This faith community began in the 1920s , as the neighborhood of Beaverdale was starting to rapidly grow. Reverend Orf, the pastor of Crocker Hill UMC, recognized the growing need for a church presence in this area and so area churches banded together for a committee, remodeled an old farmhouse, and on Easter Day, 1925 the first worship service was held at this location.
As the community grew, the congregation made plans to build a church and the part of our building that is now the music room and offices was built in 1941. A big part of the design at the time was to build a church structure that would be in keeping with the style of the homes being built all around us. Classrooms were added in 1947 – part of Immanuel’s long legacy of education. Our church also opened itself up to the community in this part of our history, housing some of the local elementary school classes in our Fellowship Hall as the schools got too large for the students of the day.
As the Methodist Church and the Evangelical United Brethren church were merging in 1968 to form a new denomination – the United Methodist Church, this congregation was continuing to grow and completed work on this sanctuary. In the 1960s, youth bell choirs were formed, with adult bells following a decade later – another part of the way music has been a rich part of our tradition.
In 1970s, we began a new ministry that reached out to shut ins with tape recordings of the worship services. Members from Immanuel were instrumental in helping to pave the way for Vietnamese refugees to be welcomed into our state.
And since that time, we have continued to grow in faith, we are known as a caring and mission focused community, and we have been willing to take leaps of faith to respond to the needs we recognized within the church and the community, like our expansion of Faith Hall which was completed in 2004.
The Apostle Paul wrote to the people of Philippi to encourage them in the faith and as a church. And he reminds them that the God who began a good work in them would not abandon them, but would continue to help them to love and bear fruit for the gospel until that day when their work was finally complete.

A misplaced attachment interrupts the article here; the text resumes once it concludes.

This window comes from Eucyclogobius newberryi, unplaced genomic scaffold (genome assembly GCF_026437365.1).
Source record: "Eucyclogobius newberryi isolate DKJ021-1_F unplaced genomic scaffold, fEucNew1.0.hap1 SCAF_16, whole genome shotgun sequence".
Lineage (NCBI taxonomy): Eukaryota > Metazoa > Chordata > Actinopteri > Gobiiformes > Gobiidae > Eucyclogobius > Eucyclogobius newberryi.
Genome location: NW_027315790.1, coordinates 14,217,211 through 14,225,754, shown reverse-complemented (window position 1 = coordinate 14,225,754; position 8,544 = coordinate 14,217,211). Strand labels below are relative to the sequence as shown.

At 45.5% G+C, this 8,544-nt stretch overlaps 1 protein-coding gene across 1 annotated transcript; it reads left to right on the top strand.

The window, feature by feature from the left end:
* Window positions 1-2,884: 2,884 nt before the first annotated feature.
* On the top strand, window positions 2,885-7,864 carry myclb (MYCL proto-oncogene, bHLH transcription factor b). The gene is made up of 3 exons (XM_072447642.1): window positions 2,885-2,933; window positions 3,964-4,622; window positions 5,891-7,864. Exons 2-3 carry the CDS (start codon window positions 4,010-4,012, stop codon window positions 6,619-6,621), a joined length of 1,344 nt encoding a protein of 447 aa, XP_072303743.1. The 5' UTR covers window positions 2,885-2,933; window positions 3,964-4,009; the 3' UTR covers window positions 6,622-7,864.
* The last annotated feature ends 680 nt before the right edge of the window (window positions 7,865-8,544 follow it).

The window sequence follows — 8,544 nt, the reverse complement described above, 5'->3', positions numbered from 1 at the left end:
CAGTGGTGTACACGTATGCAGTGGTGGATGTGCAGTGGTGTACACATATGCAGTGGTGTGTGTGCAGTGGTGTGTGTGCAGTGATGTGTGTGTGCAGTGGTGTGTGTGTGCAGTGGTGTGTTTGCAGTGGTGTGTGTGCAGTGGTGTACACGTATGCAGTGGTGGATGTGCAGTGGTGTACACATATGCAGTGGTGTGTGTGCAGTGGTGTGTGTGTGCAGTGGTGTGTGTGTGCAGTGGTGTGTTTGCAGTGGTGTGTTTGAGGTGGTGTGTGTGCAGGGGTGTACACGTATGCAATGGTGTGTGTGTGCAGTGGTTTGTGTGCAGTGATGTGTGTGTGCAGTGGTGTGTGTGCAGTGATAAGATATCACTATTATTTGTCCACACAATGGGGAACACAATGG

And the Philippians needed some encouragement. While they had been on fire for God at the start, they also had experienced intense persecution because of their faith. Many were wondering how they could continue to go in in the face of the opposition they were experiencing. What should their church look like now? How could they continue to serve when so many around them were dying and falling away?
Paul’s letter called them to press on with rejoicing even in the midst of their difficulties and to return to God in a spirit of discernment, so they could discover a more excellent way and so they could be strengthened for whatever would come next… until that day when God fills the entire world with the love of Jesus Christ.
There simply is no comparison between the struggles we experience today in the United States and the persecution experienced in places like Philippi and in other places that are hostile to the Christian faith today. We gather in this room this morning without fear of death. We can sing at the top of our lungs and share our faith and the only consequences for doing so might be some angry words or cold shoulders. But that doesn’t mean that we don’t face bumps in the road or our own kinds of trials. That doesn’t mean that parts of our journey aren’t difficult.
And so, we need encouragement in our faith sometimes, too. And like the Philippians, we constantly find ourselves asking the question, what should our church look like now? How do we continue to serve in the midst of declining membership or in the midst of a culture that cares less and less about what the church has to say? What are we to do when the good news of the gospel seems to be falling on deaf ears?
What is it that we are fighting for? What kind of church are we going to invest in becoming for the future?
I began our message this morning by remembering a few fragments of our past, because the practice of spiritual discernment about next steps always begins with looking to see what we can learn from where we have been. And as I look at the history of who this church has been, I see that we began as a community of people who were willing to take risks and go to new places where we thought we might reach new people.